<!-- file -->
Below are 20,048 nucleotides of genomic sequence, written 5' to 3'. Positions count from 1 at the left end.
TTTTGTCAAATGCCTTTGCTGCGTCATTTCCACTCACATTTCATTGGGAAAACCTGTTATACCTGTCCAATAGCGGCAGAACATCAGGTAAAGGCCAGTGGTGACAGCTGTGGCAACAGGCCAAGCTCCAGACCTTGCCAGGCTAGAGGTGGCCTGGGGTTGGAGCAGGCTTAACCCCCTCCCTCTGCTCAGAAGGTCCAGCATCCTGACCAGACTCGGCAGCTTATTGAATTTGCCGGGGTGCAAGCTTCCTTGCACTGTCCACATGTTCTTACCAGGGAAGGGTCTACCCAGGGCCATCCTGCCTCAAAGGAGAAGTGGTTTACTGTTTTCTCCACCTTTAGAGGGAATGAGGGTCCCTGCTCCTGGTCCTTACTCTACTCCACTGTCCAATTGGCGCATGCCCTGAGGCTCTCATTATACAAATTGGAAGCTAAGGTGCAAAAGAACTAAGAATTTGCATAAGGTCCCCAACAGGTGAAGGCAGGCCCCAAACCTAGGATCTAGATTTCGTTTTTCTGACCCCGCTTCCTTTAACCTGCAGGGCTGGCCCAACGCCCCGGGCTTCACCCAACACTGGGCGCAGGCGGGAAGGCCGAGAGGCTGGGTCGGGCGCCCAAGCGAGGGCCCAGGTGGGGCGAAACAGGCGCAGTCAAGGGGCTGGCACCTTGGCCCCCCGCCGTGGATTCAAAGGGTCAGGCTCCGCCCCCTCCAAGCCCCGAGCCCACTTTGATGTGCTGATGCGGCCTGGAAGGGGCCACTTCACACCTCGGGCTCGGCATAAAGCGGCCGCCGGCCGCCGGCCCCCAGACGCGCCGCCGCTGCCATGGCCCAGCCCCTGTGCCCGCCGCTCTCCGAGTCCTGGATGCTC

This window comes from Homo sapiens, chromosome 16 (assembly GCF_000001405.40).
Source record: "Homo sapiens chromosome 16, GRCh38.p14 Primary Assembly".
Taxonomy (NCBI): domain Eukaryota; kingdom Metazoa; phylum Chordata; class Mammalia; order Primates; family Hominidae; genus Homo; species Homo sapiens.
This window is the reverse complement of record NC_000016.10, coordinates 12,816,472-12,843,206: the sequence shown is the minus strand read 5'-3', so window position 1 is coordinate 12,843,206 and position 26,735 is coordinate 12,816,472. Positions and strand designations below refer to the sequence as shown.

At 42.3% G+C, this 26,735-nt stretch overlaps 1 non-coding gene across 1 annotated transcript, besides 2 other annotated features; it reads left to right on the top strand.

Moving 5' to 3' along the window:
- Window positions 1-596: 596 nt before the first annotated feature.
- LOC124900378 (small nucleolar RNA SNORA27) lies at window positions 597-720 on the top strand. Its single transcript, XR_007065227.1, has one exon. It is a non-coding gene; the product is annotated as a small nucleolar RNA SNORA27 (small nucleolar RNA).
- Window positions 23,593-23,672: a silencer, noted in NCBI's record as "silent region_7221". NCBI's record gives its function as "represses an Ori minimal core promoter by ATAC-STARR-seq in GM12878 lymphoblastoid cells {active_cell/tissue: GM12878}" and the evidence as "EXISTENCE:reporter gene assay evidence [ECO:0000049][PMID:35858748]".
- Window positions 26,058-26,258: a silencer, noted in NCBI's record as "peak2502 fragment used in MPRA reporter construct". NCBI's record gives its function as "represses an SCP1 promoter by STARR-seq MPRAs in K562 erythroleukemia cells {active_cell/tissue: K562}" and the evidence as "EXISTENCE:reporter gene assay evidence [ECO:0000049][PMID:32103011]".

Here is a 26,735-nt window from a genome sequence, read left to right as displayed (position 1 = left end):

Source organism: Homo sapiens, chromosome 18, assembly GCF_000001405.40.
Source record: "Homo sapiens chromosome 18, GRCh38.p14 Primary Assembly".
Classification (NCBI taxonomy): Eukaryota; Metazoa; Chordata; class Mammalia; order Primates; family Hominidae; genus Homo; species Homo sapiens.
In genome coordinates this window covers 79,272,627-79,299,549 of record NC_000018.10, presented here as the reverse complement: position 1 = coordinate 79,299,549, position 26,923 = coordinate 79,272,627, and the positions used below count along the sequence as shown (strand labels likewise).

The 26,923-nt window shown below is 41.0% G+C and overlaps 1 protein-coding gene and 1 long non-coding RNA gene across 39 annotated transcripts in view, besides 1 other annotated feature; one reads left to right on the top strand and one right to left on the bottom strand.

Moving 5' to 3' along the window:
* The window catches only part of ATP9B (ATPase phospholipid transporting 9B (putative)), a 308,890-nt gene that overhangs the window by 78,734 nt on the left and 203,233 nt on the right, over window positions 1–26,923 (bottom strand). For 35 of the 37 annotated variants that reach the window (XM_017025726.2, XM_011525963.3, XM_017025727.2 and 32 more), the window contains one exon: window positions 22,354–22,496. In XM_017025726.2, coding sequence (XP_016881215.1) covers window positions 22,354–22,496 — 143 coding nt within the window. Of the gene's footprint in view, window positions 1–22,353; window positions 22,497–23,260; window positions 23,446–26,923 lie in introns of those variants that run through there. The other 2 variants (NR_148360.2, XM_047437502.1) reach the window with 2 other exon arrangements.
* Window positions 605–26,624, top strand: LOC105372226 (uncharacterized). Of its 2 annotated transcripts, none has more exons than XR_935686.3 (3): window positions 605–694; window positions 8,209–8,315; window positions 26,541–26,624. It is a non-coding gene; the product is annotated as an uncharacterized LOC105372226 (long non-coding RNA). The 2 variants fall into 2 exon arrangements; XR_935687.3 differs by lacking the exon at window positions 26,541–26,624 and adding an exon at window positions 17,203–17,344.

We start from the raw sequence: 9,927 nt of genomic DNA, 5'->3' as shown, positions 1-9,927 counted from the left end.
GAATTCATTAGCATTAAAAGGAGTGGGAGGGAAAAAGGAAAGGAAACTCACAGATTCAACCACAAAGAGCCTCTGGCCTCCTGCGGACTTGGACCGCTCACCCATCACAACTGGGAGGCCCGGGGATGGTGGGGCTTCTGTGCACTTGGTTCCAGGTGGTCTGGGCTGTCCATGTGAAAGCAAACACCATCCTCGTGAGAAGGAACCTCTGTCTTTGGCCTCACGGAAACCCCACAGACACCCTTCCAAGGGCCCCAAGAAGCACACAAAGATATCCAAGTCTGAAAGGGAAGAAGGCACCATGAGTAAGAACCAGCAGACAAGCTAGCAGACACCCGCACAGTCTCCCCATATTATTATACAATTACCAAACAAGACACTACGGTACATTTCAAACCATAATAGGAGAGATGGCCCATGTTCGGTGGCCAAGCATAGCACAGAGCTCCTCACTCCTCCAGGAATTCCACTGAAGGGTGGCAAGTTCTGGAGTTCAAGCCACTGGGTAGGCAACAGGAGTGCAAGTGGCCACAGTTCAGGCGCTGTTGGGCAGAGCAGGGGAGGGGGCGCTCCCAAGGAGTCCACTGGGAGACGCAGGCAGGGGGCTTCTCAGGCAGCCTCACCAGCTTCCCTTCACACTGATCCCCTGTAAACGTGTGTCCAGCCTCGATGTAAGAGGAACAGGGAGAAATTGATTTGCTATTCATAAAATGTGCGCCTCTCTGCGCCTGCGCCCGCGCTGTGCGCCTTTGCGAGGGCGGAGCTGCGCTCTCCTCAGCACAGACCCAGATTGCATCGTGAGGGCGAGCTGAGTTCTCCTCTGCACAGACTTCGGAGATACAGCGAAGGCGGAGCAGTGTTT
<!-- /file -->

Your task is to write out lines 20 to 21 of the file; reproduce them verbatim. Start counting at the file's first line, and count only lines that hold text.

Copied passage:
* The window catches only part of ATP9B (ATPase phospholipid transporting 9B (putative)), a 308,890-nt gene that overhangs the window by 78,734 nt on the left and 203,233 nt on the right, over window positions 1–26,923 (bottom strand). For 35 of the 37 annotated variants that reach the window (XM_017025726.2, XM_011525963.3, XM_017025727.2 and 32 more), the window contains one exon: window positions 22,354–22,496. In XM_017025726.2, coding sequence (XP_016881215.1) covers window positions 22,354–22,496 — 143 coding nt within the window. Of the gene's footprint in view, window positions 1–22,353; window positions 22,497–23,260; window positions 23,446–26,923 lie in introns of those variants that run through there. The other 2 variants (NR_148360.2, XM_047437502.1) reach the window with 2 other exon arrangements.
* Window positions 605–26,624, top strand: LOC105372226 (uncharacterized). Of its 2 annotated transcripts, none has more exons than XR_935686.3 (3): window positions 605–694; window positions 8,209–8,315; window positions 26,541–26,624. It is a non-coding gene; the product is annotated as an uncharacterized LOC105372226 (long non-coding RNA). The 2 variants fall into 2 exon arrangements; XR_935687.3 differs by lacking the exon at window positions 26,541–26,624 and adding an exon at window positions 17,203–17,344.